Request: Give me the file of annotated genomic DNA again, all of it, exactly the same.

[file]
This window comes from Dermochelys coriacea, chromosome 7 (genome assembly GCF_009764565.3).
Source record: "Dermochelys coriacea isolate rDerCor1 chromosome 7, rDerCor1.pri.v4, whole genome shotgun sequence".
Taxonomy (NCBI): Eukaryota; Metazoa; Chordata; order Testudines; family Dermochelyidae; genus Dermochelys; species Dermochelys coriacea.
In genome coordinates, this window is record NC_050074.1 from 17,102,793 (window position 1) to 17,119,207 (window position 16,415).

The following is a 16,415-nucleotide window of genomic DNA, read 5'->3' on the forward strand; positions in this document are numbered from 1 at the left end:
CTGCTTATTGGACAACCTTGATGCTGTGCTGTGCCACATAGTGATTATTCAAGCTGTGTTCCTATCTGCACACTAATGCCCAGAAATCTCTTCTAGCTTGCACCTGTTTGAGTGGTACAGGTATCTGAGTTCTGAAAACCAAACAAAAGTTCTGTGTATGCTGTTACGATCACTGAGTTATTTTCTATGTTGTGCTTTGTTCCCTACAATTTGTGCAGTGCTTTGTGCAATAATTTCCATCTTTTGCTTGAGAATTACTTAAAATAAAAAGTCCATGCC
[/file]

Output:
This window comes from Dermochelys coriacea, chromosome 7 (genome assembly GCF_009764565.3).
Source record: "Dermochelys coriacea isolate rDerCor1 chromosome 7, rDerCor1.pri.v4, whole genome shotgun sequence".
Taxonomy (NCBI): Eukaryota; Metazoa; Chordata; order Testudines; family Dermochelyidae; genus Dermochelys; species Dermochelys coriacea.
In genome coordinates, this window is record NC_050074.1 from 17,102,793 (window position 1) to 17,119,207 (window position 16,415).

The following is a 16,415-nucleotide window of genomic DNA, read 5'->3' on the forward strand; positions in this document are numbered from 1 at the left end:
CTGCTTATTGGACAACCTTGATGCTGTGCTGTGCCACATAGTGATTATTCAAGCTGTGTTCCTATCTGCACACTAATGCCCAGAAATCTCTTCTAGCTTGCACCTGTTTGAGTGGTACAGGTATCTGAGTTCTGAAAACCAAACAAAAGTTCTGTGTATGCTGTTACGATCACTGAGTTATTTTCTATGTTGTGCTTTGTTCCCTACAATTTGTGCAGTGCTTTGTGCAATAATTTCCATCTTTTGCTTGAGAATTACTTAAAATAAAAAGTCCATGCC